You ask about an effective application in Second Life, how about Loyalist Colleges finding that Second Life role playing improved the number of border agent students who passed a final evaluation from 56% to 93% when they moved it from the class room? Or Stanford Universitys finding that emergency response exercises in the virtual world is as effective as live emergency response training at a fraction of the cost. There's plenty of evidence of the effectiveness of virtual world learning already. As for cheap, well, Second Life is a consumer application, accounts are free, holding meetings are free, hosting an entire island costs $300 per month. Hiring a firm like mine, the Gronstedt Group, to develop 3D learning programs is not free, but our Second Life projects are frequently a lot less expensive than our 2D simulations.

    I don't think it's fair to dismiss the thousands of learning professionals who are already finding tremendous value in virtual worlds training. It's like dismissing the Internet in 1997 because there was no hard evidence that it worked. I'm certainly not going to apologize for the coolness factor of Second Life. Anyone who's dismissing the coolness of virtual worlds, is declaring their own irrelevance to the new generation of digital natives who knows no boundaries between entertainment and work. I would point anyone to Professor Ed Castronovas latest book "Exodus to the Virtual World: How Online Fun Is Changing Reality," for a persuasive case that we're entering a "fun economy" where the real world may begin to model its institutions on virtual worlds because the general populace finds them more fun, or dare I say, cool :-) It's not that cool alone makes learning effective, but in an era of "the live web" and "the 3D web," you have to make learning engaging, fun, immersive, social and and cool to even get their attention.

  • Tue, 18 Aug 2009
    Post by Guy Boulet

    Simply using 3D environments because they look cool doen't add any value to your training. There are, of course some applications where virtual environments can add a lot of value to the training. I can understand that decision makers want training to be fun but they must understand that having fun is not warant of effectiveness. Bells and whistles may be cool but they can also be very distractive especially if they do not serve any learning objective.

    Having to walk into a virtual world to a virtual theather to attend an online conference may be cool but it does not add anything to the content of the conference. The same result can be achieved using an online conferencing application with way less distractions. On the other end, using a 3D model of a ship to familarize new crewmembers with the layout of the ship before they can get onboard sounds like a usefull way to use virtual environments for learning.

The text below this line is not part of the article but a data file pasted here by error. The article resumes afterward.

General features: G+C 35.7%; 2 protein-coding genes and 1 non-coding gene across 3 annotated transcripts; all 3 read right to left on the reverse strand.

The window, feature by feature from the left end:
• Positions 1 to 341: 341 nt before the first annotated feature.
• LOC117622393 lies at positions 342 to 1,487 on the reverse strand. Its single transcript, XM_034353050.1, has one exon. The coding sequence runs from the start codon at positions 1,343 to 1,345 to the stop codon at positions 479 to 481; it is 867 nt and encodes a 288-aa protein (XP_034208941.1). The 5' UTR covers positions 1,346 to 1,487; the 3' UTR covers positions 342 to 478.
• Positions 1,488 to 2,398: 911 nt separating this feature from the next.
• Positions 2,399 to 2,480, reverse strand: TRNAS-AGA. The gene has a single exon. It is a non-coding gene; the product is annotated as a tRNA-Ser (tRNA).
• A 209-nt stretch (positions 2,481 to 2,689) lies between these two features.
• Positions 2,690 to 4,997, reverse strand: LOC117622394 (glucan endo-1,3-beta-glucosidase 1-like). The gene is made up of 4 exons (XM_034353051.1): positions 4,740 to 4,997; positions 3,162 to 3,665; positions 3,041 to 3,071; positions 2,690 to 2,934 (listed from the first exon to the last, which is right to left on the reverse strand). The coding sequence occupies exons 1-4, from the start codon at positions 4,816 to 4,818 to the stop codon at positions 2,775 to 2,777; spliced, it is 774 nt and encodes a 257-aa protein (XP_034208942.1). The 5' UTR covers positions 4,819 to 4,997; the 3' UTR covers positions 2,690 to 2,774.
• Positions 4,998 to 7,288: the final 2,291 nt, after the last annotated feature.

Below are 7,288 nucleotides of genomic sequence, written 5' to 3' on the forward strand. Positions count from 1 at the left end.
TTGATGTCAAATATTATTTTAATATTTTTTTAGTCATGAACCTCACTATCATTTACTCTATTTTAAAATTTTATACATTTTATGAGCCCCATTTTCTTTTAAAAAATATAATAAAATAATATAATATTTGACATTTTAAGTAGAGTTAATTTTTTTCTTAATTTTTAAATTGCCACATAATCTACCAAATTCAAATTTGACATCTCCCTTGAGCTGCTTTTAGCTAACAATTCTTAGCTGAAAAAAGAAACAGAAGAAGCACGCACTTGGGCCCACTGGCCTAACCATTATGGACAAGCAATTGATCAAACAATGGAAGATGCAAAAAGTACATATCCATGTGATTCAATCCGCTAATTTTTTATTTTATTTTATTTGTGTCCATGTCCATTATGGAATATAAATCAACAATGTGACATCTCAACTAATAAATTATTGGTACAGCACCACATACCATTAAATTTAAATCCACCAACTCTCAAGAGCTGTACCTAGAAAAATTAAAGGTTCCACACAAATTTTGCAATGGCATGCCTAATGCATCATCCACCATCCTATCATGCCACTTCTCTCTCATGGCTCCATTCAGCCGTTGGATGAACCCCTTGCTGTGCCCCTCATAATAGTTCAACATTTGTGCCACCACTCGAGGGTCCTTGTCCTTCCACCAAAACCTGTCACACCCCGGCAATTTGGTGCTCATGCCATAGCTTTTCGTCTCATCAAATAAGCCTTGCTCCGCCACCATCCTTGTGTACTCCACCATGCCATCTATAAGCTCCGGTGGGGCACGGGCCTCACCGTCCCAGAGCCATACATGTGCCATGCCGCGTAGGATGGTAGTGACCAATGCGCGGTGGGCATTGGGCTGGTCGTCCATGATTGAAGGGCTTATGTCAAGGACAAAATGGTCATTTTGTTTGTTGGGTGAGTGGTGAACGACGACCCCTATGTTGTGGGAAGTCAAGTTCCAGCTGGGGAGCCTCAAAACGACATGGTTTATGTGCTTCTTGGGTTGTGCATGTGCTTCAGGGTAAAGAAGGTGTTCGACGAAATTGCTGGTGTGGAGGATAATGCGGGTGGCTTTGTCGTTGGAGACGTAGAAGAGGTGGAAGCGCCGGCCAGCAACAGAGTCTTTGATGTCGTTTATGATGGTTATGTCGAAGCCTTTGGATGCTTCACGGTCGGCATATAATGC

When all you have is a hammer, everything looks like a nail. As instructional designers we must make sure that our toolbox contains many different tools so we can use the right tool for the job; not the coolest one but the most effective one.

  • Fri, 14 Aug 2009
    Post by Clark Quinn

    Roger, I've seen a real nice Second Life example. When I look at the unique affordances of 2nd Life, it's about being together in 3D, and take those elements to be additive. The example I saw for insurance adjusting, and had a damaged house (tree fell on it) to be assessed (water damage). You could wander around to examine (3D) and make your recommendations about how much of the observable damage came from rain due to the damaged roof, and if there might be other factors.

    A mentor could observe you, and then you could open up the wall, and see how your hypotheses matched the observable evidence and the underlying causation. The social wasn't necessary, but added a powerful learning adjunct to the active practice.

    I agree that there are far too many examples of powerpoint presentations in virtual worlds, but there are powerful learning opportunities as well, with the right match of capability to need. And it might not be cheap, but it certainly could be high value for outcome.

    As you would probably agree, you've got to look at the total learning context, including resources as well as meaningful practice, but 3D social practice has some real opportunities in virtual worlds.

  • Thu, 13 Aug 2009
    Post by Dave Ferguson

    I agree with your thought that an immersive environment like Second Life offers the possibility of simulation, as in your shipping example. I've seen an SL demo of trauma-room training, with an instructor operating the avatar of a patient (so that he could present various symptoms), and the learners having to both diagnose and response.

    Even in the short demo, learner errors led to misdiagnosis, and the patient's condition deteriorated rapidly. The demo didn't try to simulate details (attaching a cuff or physically inserting a drip), which I thought made sense in context. Instead, it highlighted the interaction between patient and trauma specialist: asking questions, choosing tests (e.g., by clicking an instrument), assessing results, and selecting treatments. But your remarks sprang from "giving a talk." I'm not sure I'd equate talking with training, let alone learning. Did you have time beforehand to, um, learn how to present effectively?

    Yes, it's a challenge to juggle both the live audio and the text chat. That's why many people who conduct synchronous online sessions have a partner: there's too much going on for most solo acts.

  • Thu, 13 Aug 2009
    Post by Guy W Wallace

    Bravo! I too would like to see some data on the effectiveness of Second Life - and all sorts of other Web 2.0/Internet-enabled learning technologies. And then compare that with the speed and costs it takes to implement each. That would be "cool."